“Yesterday, December 7th, 1941—a date which will live in infamy—the United States of America was suddenly and deliberately attacked by naval and air forces of the Empire of Japan. The United States was at peace with that nation and, at the solicitation of Japan, was still in conversation with its government and its emperor looking toward the maintenance of peace in the Pacific……

“I ask that the Congress declare that since the unprovoked and dastardly attack by Japan on Sunday, December 7th, 1941, a state of war has existed between the United States and the Japanese empire.”

President Franklin Roosevelt had made Pearl Harbor the headquarters for the US Pacific Fleet earlier in 1941. He did this as a sign to Japan that the US was preparing for war, a move that he was warned against making. Roosevelt knew the move could trigger an attack, but more important was the need to show that America was powerful and ready to prevent further Japanese expansionism.

When it came to the attack on Pearl Harbor, many believe he could have prevented it but that he failed to act on information he received about a planned attack, though this has never been proven.

Admiral Husband E Kimmel

The military at Pearl Harbor was under the command of Admiral Husband E. Kimmel, who worked alongside General Walter Short. Not long after he was put in charge, Kimmel expressed concern about Pearl Harbor being at risk of a surprise attack, but he didn’t make any changes in preparation.

It has been said that both Kimmel and Short were given numerous warnings that there was the potential for an attack, but neither took any action. They were sent a telegram from General Marshall that stated, “Prior to hostile Japanese action you are directed to undertake such reconnaissance and other measures as you deem necessary but these measures should be carried out so as not, repeat not, to alarm civil population or disclose intent.” No action was taken.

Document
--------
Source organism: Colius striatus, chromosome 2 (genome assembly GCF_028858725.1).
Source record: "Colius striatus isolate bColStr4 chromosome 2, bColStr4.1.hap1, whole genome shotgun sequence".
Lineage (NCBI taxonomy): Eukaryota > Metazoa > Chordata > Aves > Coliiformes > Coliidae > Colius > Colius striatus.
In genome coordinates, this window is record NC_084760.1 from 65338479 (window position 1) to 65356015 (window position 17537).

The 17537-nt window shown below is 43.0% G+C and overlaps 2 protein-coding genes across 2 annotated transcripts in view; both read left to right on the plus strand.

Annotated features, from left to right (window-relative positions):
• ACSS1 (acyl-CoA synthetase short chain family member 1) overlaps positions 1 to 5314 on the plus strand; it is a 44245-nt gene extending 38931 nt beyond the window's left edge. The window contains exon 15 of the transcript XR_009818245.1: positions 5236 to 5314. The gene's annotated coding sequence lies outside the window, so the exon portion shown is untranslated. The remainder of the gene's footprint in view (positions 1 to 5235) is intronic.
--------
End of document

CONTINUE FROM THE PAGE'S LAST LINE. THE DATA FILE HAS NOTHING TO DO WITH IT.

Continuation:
And on December 3, 1941, a final warning informing Kimmel of the imminent outbreak of war with Japan was again ignored.

On the day of the attack, the two had planned to play a round of golf. Instead they faced atrocity. Could it have been prevented? The question remains.

Both men admitted they hadn’t expected an air attack, but Short claimed the government hadn’t provided the right resources, stating their defenses were inadequate even if they had warning.

General Marshall

Kimmel and Short were relieved of duty ten days after the attack, and spent the rest of their lives under investigation and trying to clear their names of any wrongdoing.

In fact, Kimmel’s successor Admiral Chester W. Nimitz said, “It was God’s mercy that Admiral Kimmel didn’t have warning that the Japanese were about to attack Pearl Harbor. If we had been warned, our fleet would have gone out to sea. All our ships would have been destroyed one by one in deep water. We would have lost the entire Pacific Fleet and eighteen to nineteen thousand men, instead of the ships and 3,300 men we did lose.”

Kimmel died in 1968, Short in 1949. It wasn’t until 1999 that they were both exonerated by the Senate.

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